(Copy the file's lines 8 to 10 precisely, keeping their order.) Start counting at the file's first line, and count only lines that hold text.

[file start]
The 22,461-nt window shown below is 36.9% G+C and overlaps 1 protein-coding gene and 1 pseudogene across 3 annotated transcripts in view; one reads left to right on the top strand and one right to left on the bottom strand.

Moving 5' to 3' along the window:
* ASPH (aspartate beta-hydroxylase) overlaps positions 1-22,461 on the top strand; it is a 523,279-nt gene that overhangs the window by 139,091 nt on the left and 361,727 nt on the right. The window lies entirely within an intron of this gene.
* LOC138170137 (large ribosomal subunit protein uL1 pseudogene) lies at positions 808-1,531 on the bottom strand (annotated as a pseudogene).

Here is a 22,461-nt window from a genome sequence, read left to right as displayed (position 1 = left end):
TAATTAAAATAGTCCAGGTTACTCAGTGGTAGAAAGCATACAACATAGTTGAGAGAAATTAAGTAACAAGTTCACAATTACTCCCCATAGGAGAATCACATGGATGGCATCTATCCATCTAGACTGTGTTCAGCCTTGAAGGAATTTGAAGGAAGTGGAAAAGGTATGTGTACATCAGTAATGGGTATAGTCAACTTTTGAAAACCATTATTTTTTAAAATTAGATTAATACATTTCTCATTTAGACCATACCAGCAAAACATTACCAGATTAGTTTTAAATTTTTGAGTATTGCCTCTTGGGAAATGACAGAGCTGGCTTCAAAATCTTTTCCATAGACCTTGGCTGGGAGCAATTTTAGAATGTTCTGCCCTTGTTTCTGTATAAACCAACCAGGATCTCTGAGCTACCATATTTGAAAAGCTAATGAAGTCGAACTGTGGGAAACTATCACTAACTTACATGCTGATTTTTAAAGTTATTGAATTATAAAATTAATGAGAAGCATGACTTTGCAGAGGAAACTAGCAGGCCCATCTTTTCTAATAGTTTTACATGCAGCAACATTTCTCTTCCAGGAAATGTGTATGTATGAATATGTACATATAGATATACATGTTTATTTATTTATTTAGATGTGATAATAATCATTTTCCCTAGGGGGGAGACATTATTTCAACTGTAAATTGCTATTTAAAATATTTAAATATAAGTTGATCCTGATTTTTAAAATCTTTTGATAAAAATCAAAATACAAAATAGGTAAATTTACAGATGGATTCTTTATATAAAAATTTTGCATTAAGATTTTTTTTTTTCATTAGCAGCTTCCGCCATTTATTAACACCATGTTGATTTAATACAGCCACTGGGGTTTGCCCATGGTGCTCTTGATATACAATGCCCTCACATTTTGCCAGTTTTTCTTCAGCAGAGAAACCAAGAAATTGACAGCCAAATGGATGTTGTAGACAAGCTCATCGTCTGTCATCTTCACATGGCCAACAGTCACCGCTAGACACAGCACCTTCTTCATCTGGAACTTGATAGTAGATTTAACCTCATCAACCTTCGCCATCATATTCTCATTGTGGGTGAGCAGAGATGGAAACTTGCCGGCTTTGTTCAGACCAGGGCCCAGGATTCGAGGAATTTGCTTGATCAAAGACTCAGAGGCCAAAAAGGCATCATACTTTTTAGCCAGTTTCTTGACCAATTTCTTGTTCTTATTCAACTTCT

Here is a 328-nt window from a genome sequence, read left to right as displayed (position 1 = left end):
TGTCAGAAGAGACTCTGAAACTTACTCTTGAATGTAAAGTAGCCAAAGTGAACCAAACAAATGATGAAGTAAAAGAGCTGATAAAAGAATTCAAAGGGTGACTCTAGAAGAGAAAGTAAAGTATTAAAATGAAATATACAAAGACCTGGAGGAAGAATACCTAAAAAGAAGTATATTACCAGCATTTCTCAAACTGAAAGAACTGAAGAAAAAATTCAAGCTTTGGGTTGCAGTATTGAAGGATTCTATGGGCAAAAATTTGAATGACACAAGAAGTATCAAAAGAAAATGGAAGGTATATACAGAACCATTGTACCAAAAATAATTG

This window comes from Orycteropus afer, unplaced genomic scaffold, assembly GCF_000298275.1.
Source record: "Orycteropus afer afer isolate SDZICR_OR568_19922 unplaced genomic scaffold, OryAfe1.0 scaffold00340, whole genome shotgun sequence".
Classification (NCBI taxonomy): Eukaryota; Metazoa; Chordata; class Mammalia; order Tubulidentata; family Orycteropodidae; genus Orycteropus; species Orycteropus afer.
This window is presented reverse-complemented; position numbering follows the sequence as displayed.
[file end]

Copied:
TGTCAGAAGAGACTCTGAAACTTACTCTTGAATGTAAAGTAGCCAAAGTGAACCAAACAAATGATGAAGTAAAAGAGCTGATAAAAGAATTCAAAGGGTGACTCTAGAAGAGAAAGTAAAGTATTAAAATGAAATATACAAAGACCTGGAGGAAGAATACCTAAAAAGAAGTATATTACCAGCATTTCTCAAACTGAAAGAACTGAAGAAAAAATTCAAGCTTTGGGTTGCAGTATTGAAGGATTCTATGGGCAAAAATTTGAATGACACAAGAAGTATCAAAAGAAAATGGAAGGTATATACAGAACCATTGTACCAAAAATAATTG

This window comes from Orycteropus afer, unplaced genomic scaffold, assembly GCF_000298275.1.
Source record: "Orycteropus afer afer isolate SDZICR_OR568_19922 unplaced genomic scaffold, OryAfe1.0 scaffold00340, whole genome shotgun sequence".